Sandra addressed herself mainly to Nurse Jackie. “Naomi says she wants to die. Did you know that?” She deliberately used the D-word so that the two women would know that she wouldn’t tolerate any pussyfooting around.
Tilda started; Jackie looked uneasy.
Sandra continued, “She doesn’t have much appetite, and she doesn’t seem to want to get out of bed except to use the bathroom. She’s absolutely clear about not wanting to go to the hospital again, so we finally got the DNH order, as you know. She’s not happy and not comfortable. I don’t think she’s depressed, but she’s anxious. I think she’s anxious about dying, but at the same time she seems anxious to die.”
“Well, Mrs. Krasnapol, I don’t see anything that screams ‘hospice’ to me.” Sandra could see Nurse Jackie imagining Medicare’s paperwork requirements. “Your mother-in-law is not in an active dying phase. It’s very unusual to call in hospice for psychological rather than medical reasons. I’ll arrange for our psychiatrist to see her when she’s in on Thursday.” Jackie’s pager buzzed, and she turned around briefly to silence it. “Hospice would certainly provide more personalized care than I and my staff can. And I suppose the hospice nurse would test her with a bit of exercise, to make sure. Hospice could always be canceled if she perks up and decides to do PT.”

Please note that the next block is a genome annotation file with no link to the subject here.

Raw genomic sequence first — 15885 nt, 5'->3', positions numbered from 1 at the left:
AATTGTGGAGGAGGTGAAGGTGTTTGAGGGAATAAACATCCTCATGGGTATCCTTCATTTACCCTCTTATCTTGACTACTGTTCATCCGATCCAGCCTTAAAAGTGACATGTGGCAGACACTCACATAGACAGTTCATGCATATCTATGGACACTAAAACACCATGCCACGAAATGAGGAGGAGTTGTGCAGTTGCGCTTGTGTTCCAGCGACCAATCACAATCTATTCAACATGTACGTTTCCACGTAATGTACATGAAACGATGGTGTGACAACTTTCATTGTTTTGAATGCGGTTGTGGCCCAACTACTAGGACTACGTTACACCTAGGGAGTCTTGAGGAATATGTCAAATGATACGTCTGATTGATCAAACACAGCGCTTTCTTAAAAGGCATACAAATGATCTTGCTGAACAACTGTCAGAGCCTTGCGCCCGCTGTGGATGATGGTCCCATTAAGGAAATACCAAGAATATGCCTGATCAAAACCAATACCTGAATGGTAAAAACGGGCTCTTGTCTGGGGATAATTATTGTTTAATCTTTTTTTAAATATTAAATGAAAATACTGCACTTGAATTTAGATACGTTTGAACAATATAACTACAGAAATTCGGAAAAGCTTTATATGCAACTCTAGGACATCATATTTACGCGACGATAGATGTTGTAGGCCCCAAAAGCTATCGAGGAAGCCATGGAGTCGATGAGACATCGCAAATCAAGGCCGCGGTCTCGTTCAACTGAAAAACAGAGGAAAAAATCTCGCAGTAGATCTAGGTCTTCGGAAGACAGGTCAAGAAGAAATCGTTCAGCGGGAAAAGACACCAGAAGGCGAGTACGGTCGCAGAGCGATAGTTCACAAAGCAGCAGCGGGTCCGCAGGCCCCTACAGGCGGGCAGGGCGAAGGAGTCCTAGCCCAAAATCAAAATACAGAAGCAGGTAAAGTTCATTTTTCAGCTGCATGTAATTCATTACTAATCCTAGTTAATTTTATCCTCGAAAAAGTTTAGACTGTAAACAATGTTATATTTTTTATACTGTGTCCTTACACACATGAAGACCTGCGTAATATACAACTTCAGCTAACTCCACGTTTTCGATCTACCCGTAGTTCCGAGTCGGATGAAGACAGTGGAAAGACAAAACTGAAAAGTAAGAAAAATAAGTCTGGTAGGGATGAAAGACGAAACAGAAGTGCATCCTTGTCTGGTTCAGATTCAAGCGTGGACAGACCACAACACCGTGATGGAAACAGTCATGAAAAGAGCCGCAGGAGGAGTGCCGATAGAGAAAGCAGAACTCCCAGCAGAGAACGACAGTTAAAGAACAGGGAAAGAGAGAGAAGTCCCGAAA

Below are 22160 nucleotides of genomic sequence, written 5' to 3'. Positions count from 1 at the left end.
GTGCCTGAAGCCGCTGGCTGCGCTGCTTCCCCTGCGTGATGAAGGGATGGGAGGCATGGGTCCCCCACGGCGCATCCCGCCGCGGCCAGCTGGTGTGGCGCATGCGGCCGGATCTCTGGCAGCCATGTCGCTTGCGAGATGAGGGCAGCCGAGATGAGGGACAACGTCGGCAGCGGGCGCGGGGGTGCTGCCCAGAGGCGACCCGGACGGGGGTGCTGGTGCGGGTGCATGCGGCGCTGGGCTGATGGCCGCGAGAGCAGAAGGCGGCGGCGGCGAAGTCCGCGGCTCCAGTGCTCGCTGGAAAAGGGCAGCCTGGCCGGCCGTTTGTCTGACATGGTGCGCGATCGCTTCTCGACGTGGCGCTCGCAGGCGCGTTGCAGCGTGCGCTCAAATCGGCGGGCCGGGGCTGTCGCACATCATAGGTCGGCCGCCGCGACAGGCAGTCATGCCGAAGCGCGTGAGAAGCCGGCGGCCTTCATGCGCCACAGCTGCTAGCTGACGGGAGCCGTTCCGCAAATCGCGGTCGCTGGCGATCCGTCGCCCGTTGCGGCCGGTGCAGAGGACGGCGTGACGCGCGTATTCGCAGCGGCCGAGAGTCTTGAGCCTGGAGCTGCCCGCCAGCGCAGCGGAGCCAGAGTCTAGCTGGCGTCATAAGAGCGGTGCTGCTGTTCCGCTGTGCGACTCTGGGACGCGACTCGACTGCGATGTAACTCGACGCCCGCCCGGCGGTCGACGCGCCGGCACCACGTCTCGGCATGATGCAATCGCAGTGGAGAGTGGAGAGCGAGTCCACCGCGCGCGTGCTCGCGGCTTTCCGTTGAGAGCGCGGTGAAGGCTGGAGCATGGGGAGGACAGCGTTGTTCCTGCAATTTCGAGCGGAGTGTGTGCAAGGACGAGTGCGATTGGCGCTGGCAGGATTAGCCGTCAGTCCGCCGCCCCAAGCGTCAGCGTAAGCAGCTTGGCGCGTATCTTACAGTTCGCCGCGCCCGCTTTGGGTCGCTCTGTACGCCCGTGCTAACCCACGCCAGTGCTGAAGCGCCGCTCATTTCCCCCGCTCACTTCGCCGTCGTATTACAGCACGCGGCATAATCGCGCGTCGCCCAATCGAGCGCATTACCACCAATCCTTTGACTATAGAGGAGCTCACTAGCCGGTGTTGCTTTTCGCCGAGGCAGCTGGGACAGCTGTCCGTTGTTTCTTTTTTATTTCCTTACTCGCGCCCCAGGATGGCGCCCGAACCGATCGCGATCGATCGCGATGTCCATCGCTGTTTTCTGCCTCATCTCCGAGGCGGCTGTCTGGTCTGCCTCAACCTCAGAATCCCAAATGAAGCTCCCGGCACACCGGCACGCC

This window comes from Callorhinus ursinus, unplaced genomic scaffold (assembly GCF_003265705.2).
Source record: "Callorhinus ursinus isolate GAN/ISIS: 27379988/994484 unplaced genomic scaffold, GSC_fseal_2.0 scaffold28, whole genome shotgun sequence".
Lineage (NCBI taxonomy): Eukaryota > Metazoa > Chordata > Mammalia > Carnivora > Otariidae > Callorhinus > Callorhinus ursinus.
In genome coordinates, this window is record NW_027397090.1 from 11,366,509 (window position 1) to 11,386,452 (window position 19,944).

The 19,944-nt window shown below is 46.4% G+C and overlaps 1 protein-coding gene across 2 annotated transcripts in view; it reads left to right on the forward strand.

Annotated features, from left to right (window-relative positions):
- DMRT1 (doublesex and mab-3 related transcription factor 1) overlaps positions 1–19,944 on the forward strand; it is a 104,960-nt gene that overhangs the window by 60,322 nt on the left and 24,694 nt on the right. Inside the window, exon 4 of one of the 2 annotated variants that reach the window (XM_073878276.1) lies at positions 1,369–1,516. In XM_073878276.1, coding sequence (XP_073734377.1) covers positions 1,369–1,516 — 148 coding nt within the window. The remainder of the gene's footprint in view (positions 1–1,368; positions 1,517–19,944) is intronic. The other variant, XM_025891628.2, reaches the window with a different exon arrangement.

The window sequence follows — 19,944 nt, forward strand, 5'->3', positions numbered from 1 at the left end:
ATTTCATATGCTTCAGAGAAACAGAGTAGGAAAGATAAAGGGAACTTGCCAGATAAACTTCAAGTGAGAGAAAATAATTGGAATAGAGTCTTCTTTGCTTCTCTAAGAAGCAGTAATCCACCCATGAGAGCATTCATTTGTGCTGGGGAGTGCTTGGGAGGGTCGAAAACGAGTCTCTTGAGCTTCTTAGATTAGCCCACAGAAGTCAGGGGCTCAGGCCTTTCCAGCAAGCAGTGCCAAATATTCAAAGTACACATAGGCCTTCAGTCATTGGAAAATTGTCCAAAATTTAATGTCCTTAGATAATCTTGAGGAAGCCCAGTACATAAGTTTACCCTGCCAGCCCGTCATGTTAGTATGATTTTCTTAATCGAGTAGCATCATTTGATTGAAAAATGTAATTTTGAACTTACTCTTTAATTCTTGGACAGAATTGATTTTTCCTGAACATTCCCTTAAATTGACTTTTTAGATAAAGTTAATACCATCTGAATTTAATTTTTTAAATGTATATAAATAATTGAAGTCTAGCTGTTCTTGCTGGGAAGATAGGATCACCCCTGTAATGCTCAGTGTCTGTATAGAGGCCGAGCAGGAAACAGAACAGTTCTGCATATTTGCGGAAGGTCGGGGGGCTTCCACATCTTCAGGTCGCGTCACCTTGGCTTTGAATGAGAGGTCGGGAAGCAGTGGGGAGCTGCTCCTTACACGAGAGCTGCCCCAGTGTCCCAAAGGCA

Hospice urging a patient to accept ameliorative treatment? Wasn’t that inconsistent with the principle of palliative care? The picture they were painting was not clear. Something was not in focus for Nurse Jackie. Tilda shifted in her chair, reached up, and redid her ponytail. Nurse Jackie looked at her watch.
Sandra considered what had been said and what hadn’t. It was all about doing, all about action. Steps they—the professionals—could take. Not what should be done and what shouldn’t. Not about how to understand what Naomi wanted. Was it possible that they, too, had become so attached to Naomi, seduced by her solicitousness of them, that they were having trouble being objective?